SYRACUSE, N.Y. (WSYR-TV) — The height, the hair, and the hat caught your attention.  But it was the voice that really made a difference, in print or in person.  Walt Shepperd was proud of his work teaching inmates and validating their writing.  “Aww, your punctuation is terrible.  You misspelled a word,” he once told a reporter.  “I don’t worry about any of that.  I want the story.”

For generations, Walt Shepperd was a voice for the voiceless in Central New York.  He tackled politics, human rights, community issues, and the Arts for the Syracuse New Times and other newsweeklies for most of the last half-century…  Always keeping an eye on the underserved. 

Syracuse Jazz Fest founder Frank Malfitano called Shepperd a friend for more than fifty years.  For a time, they worked together at the New Times.  “You know, Walt was consistent.  I mean, he was always on the right side of the issues and the right side of history,” Malfitano says.  “He was there for women’s rights, he was there for LGBTQ rights.  He was there for civil rights.  You know, we marched together.”  Malfitano says it was Shepperd who asked him to help launch the Jazz Fest in 1981.

Walt Shepperd came from New York City to go to school at Colgate, and he stuck around.  He taught on college campuses, in high schools, and in prison yards.  He read his poetry at Lincoln Center and the Auburn Pen.  He edited and published a book, “Born Into a Felony,” the first national anthology of contemporary American prison writing.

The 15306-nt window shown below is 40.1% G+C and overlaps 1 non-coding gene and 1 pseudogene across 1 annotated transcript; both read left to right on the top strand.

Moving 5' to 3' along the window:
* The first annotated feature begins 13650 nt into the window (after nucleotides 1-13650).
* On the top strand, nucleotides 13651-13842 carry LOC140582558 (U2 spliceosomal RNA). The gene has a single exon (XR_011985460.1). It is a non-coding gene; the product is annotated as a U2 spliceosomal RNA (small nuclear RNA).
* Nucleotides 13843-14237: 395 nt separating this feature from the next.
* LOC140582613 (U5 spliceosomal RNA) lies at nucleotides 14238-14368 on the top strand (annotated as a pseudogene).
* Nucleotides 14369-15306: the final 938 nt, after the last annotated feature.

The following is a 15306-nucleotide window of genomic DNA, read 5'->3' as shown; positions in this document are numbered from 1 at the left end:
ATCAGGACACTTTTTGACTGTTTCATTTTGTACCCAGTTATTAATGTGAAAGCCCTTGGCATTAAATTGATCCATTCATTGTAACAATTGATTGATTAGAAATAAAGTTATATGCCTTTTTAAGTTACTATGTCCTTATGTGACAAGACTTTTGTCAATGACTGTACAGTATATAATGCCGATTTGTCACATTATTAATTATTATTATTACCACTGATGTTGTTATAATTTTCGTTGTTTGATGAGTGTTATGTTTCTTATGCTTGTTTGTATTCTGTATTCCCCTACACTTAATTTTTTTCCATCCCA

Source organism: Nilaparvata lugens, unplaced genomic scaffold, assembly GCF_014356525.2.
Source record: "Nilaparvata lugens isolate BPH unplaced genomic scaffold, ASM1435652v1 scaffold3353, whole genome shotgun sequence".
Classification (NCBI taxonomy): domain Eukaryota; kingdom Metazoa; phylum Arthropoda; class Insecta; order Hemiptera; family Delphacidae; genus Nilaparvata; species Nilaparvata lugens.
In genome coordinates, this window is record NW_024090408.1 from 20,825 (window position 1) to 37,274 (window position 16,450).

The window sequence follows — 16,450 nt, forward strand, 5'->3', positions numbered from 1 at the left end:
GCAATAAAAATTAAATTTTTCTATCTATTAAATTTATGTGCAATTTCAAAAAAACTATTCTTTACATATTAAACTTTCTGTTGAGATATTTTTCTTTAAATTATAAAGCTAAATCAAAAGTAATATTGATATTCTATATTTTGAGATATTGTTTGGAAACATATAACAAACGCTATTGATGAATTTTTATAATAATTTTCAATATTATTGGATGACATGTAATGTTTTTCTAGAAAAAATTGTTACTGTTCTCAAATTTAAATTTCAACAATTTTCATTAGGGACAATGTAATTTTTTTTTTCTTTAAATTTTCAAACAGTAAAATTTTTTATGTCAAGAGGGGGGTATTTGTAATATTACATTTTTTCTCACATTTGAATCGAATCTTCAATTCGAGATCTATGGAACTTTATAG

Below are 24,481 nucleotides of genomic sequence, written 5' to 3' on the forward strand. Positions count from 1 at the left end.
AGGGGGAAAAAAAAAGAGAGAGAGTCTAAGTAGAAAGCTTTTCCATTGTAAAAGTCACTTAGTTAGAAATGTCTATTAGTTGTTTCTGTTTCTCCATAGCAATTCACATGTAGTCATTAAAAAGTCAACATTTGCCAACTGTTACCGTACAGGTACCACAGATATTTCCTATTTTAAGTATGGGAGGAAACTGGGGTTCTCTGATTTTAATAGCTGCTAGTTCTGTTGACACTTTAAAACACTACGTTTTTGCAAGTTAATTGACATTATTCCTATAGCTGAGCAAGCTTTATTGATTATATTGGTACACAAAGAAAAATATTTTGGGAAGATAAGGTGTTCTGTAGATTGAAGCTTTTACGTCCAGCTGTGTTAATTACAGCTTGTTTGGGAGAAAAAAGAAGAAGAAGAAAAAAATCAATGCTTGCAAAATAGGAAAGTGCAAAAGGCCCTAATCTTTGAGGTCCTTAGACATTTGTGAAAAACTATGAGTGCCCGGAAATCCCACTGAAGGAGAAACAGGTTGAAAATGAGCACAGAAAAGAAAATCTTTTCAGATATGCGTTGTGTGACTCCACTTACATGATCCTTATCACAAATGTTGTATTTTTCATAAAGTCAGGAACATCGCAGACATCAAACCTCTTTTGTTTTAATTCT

Photographer Michael Davis covered hundreds of stories with Walt over more than two decades working together for the New Times.  “He wasn’t just this raving crazy hippie,” says Davis.  “He was an intelligent, thoughtful, caring person that thought more about what went on around him than he himself.”

Shepperd’s greatest legacy will likely be The Media Unit, the non-profit broadcasting and theatre troupe he founded for high school students.  The kids provided the storylines, drawn from their own lives.  Walt worked tirelessly to win support from local businesses, media, and government grants, and wherever he could to build a cable TV studio and stage shows they took to city parks.  He never took a salary for himself.  As a teenager, city councilor Joe Driscoll spent a short time as a member of the troupe.  By many accounts, Shepperd was a taskmaster with the students, but Driscoll saw kids’ lives turned around.  “Just learning in the arts, you know, as a life lesson for later on, that you know if you want to get to it, you got to pick up your shovel and get to work, and Walt definitely demanded that of everyone who was with him, you know?”, Driscoll says.

For nearly 50 years, it seemed like Walt Shepperd was everywhere and knew everyone.  And he walked everywhere.    “It was a way to gather material and meet people and be part of the community, but he never drove, never really drove. “He was a New Yorker, and I gave him many, many, many, many rides,”  says his friend Michael Davis.  “You know, one of Walt’s phrases, as he got up at the end of the day, was, “Anyone headed east?  That meant Walt needed a ride.”

Walt Shepperd died Wednesday afternoon May 11, 2022, with his daughter Lorca by his side.  He was 81.